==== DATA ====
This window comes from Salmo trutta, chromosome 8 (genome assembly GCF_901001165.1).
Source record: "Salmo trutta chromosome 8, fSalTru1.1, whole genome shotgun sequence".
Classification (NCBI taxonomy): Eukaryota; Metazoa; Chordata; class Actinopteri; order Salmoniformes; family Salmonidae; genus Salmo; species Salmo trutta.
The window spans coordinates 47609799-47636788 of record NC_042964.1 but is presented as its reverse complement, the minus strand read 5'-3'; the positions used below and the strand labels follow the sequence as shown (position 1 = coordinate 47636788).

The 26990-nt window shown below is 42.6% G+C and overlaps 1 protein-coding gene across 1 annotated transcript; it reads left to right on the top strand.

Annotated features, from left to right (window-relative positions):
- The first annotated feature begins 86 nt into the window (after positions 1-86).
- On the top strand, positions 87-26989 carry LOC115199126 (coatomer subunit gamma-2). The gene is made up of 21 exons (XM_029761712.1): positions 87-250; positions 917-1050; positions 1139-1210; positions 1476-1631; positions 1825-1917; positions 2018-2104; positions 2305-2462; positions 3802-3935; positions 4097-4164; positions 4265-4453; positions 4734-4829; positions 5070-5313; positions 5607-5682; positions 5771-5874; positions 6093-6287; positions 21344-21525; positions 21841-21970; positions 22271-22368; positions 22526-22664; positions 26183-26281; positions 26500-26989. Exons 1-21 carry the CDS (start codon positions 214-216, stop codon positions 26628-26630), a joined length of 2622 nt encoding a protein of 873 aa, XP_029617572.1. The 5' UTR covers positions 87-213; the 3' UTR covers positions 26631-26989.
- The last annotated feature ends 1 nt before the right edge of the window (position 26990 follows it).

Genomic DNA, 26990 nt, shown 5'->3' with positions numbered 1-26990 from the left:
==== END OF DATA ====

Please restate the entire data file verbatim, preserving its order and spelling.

This window comes from Salmo trutta, chromosome 8 (genome assembly GCF_901001165.1).
Source record: "Salmo trutta chromosome 8, fSalTru1.1, whole genome shotgun sequence".
Classification (NCBI taxonomy): Eukaryota; Metazoa; Chordata; class Actinopteri; order Salmoniformes; family Salmonidae; genus Salmo; species Salmo trutta.
The window spans coordinates 47609799-47636788 of record NC_042964.1 but is presented as its reverse complement, the minus strand read 5'-3'; the positions used below and the strand labels follow the sequence as shown (position 1 = coordinate 47636788).

The 26990-nt window shown below is 42.6% G+C and overlaps 1 protein-coding gene across 1 annotated transcript; it reads left to right on the top strand.

Annotated features, from left to right (window-relative positions):
- The first annotated feature begins 86 nt into the window (after positions 1-86).
- On the top strand, positions 87-26989 carry LOC115199126 (coatomer subunit gamma-2). The gene is made up of 21 exons (XM_029761712.1): positions 87-250; positions 917-1050; positions 1139-1210; positions 1476-1631; positions 1825-1917; positions 2018-2104; positions 2305-2462; positions 3802-3935; positions 4097-4164; positions 4265-4453; positions 4734-4829; positions 5070-5313; positions 5607-5682; positions 5771-5874; positions 6093-6287; positions 21344-21525; positions 21841-21970; positions 22271-22368; positions 22526-22664; positions 26183-26281; positions 26500-26989. Exons 1-21 carry the CDS (start codon positions 214-216, stop codon positions 26628-26630), a joined length of 2622 nt encoding a protein of 873 aa, XP_029617572.1. The 5' UTR covers positions 87-213; the 3' UTR covers positions 26631-26989.
- The last annotated feature ends 1 nt before the right edge of the window (position 26990 follows it).

Genomic DNA, 26990 nt, shown 5'->3' with positions numbered 1-26990 from the left: